How Healthcare can Learn from Other Industries to Improve Patient Experience
by Mohamad El-Hinnawi
The healthcare industry is at a crossroads. The multi-layered nature of the sector has left it bloated and fraught with obstacles for patients and healthcare workers alike. Consultation delays, waiting lists, limited availability of beds, overworked staff, breakdowns in communication and being ‘lost’ in the system are all issues negatively affecting efficiency and satisfaction of staff and patients.
This pattern may be about to change, however, as advances in technology and a shift in mindset aims to raise standards and ease the stress on the system. Healthcare is learning from retail and hospitality and putting the patient first by increasing comfort, introducing AI to reduce the strain on staff, blockchain technology to secure patient records and performing many functions virtually to save time and reduce delays.
It is easy to say that the importance of quality healthcare has been highlighted during the past year but this move has in progress for some time, albeit undoubtedly accelerated due to recent demands on healthcare systems around the world.
The transformation in patient experience is being led by the same principles guiding effective customer experience in other industries: agreeing on definitive strategies, objectives and designing Voice of Customer programmes.
Understanding and addressing traditional obstacles to access will alleviate some stress on the administration while also offering patients a more rewarding experience. Additionally, the adoption of new and emerging technology has the potential to streamline many stages that patients find frustrating while freeing the workforce to spend quality time on crucial components of the patient journey.
Tech Trends in Healthcare
Healthcare is adopting the tech trends used in hospitality with in-room technology leading the way. Hospitals are increasing the size of their displays, providing patients with a tablet and launching virtual assistants to allow patients to order food, choose entertainment and even adjust the temperature of their room by themselves without having to contact a nurse, saving time and promoting independence.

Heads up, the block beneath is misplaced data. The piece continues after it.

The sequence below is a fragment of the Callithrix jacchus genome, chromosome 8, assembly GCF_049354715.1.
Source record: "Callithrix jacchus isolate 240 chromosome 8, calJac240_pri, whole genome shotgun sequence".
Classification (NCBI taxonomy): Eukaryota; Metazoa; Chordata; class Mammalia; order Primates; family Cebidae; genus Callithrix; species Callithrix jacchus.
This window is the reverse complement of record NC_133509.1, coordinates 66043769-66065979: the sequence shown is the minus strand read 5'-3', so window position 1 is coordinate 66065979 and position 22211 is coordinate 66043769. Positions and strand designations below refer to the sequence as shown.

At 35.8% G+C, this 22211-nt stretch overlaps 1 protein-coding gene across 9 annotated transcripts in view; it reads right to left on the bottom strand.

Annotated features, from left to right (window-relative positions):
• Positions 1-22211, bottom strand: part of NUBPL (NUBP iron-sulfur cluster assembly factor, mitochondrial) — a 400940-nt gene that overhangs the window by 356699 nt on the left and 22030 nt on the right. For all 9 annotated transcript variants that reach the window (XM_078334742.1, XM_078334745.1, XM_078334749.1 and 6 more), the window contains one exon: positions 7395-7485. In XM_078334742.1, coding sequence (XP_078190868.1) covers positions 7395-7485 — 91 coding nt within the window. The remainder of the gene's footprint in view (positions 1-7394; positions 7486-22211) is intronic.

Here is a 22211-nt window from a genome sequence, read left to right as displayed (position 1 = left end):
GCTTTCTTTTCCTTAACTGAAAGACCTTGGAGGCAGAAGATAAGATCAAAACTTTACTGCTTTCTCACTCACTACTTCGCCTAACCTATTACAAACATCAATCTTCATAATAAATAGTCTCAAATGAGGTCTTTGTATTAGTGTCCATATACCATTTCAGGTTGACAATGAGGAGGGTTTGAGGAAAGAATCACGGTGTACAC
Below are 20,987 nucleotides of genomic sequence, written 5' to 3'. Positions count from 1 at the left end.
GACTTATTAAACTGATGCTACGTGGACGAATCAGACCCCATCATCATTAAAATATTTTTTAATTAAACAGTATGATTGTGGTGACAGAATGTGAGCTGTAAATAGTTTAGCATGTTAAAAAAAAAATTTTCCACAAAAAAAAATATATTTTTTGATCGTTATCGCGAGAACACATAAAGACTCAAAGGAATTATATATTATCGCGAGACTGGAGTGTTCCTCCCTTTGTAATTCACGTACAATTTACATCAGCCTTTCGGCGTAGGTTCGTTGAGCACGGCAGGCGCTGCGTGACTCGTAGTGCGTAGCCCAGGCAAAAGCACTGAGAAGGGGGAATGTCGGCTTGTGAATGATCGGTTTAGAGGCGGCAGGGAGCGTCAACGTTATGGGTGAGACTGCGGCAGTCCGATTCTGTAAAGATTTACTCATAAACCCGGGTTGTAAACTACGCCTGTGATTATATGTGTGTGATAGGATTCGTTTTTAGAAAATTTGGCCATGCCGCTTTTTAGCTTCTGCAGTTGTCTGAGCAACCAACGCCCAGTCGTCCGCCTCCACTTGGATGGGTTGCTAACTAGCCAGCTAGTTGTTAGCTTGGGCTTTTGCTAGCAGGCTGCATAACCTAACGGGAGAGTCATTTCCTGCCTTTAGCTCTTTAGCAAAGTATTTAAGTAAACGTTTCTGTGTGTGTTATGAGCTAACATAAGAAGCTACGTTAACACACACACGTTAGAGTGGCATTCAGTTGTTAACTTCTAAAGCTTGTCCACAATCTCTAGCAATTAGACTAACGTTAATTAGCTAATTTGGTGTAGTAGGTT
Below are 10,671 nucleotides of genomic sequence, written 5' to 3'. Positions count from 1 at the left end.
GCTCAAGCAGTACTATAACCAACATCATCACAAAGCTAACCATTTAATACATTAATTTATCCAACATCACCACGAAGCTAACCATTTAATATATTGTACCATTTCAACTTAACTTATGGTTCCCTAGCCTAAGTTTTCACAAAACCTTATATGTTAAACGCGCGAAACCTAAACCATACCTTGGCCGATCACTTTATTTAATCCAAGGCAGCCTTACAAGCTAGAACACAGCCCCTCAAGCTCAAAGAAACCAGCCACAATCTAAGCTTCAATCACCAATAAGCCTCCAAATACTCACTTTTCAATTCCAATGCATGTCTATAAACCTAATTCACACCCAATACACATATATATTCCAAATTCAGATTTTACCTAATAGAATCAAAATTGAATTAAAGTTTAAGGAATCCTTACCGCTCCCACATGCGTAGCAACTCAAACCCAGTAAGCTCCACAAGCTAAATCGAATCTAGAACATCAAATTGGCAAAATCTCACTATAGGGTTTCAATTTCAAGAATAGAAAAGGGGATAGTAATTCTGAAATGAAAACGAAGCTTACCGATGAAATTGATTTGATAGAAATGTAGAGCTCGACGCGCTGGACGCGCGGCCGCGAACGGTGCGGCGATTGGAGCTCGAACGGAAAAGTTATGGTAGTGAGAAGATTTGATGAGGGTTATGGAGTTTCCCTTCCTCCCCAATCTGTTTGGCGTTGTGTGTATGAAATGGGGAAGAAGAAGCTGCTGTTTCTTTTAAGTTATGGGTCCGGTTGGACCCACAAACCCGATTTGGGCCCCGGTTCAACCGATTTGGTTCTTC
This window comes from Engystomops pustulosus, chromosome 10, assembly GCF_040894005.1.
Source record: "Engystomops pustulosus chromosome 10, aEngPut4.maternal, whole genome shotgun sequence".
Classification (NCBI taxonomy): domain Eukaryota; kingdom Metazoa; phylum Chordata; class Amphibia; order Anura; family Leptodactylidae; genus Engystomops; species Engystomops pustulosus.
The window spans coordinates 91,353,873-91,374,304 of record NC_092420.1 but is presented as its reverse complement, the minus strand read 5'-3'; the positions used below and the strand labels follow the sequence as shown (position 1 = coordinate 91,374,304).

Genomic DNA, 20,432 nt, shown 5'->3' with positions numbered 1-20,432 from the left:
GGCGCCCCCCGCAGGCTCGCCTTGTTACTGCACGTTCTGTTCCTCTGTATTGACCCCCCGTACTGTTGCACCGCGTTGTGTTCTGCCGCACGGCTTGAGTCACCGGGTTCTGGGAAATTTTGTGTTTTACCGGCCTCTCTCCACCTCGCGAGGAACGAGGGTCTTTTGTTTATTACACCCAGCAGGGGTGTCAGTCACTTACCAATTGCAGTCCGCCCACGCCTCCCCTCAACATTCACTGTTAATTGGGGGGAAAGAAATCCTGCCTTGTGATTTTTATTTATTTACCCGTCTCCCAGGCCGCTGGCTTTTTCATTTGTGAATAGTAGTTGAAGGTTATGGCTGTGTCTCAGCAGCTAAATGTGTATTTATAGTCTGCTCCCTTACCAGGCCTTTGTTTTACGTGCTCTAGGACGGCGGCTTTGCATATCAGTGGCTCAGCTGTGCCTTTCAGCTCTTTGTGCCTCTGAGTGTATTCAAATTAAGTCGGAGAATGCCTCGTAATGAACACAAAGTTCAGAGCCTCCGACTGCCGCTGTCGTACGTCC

The growth of mobile apps and AI has increased the ability for patients to complete tasks, resolve queries, seek information and guidance all without needing to see a healthcare worker. Platforms developed by healthcare providers also offer integrated, convenient access to policies, claims and payments, prescription renewals to further streamline the process.
Virtual rounds have become more common, too, allowing a clinician to speak face-to-face with multiple patients without having to be physically on-site. What is, and always has been, important is the relationship between doctor and patient, and next-generation technology is making it simpler for all.
The use of tech in the adoption of a patient-centric strategy has already shown how it can address the big-picture challenges such as efficiency, and the migration of non-clinical work to digital platforms increases consistency, reduces the workload on over-burdened nurses and improves patient safety.
Security and privacy are key issues as well, and the adoption of blockchain technology in the future has the potential to transform the patient experience by creating a secure indisputable record of transactions. Medical applications for this include a centralised secure storage facility for medical records which cannot be edited without verification. Records can be shared between all necessary parties eliminating friction between intermediaries, promoting collaboration across the entire network, leading to improved patient safety and enhanced satisfaction.
The potential of blockchain in healthcare has been examined for several years and widespread adoption is still in its infancy but its use in clinical trials and for patient data storage have shown positive results, especially regarding traceability and producing truthful data.
Analytics in Healthcare
The other main driver for improved patient experience is to proactively engage with their wants, needs and goals. In most businesses, the use of analytics to inform a company’s priorities is standard practice and borrowing from this sector can improve healthcare.
Unifying patient survey data to collect information from the widest possible range of sources along every step of the customer journey, and identifying what matters most to patients and pinpointing the changes required to have the biggest positive impact. Going a step further, the use of the Net Promoter Score (NPS) in any patient experience programme allows the service to measure itself against the larger consumer landscape and focus on meaningful action and improvement.
Ultimately, it is these actions and results that will inform the change in patient experience, and to be successful the data collected has to lead to action, which requires investment in implementing changes that will make the biggest difference to patients.
What comes after becoming patient-centric?
As the healthcare sector evolves into a patient-centric environment, the synergy between Brand Strategy, PX Strategy and business strategy converge to align company promises, the ability to deliver and patient experience to the organisation’s overall goals. This creates a point where all the people, data, technology and processes put in place yield clear results. These results in turn have a positive impact on employees who are now empowered to deliver better experiences to patients, and the patients themselves who experience the results first hand.
If you think your organization could benefit from a tailored patient experience strategy, please connect with us via [email protected].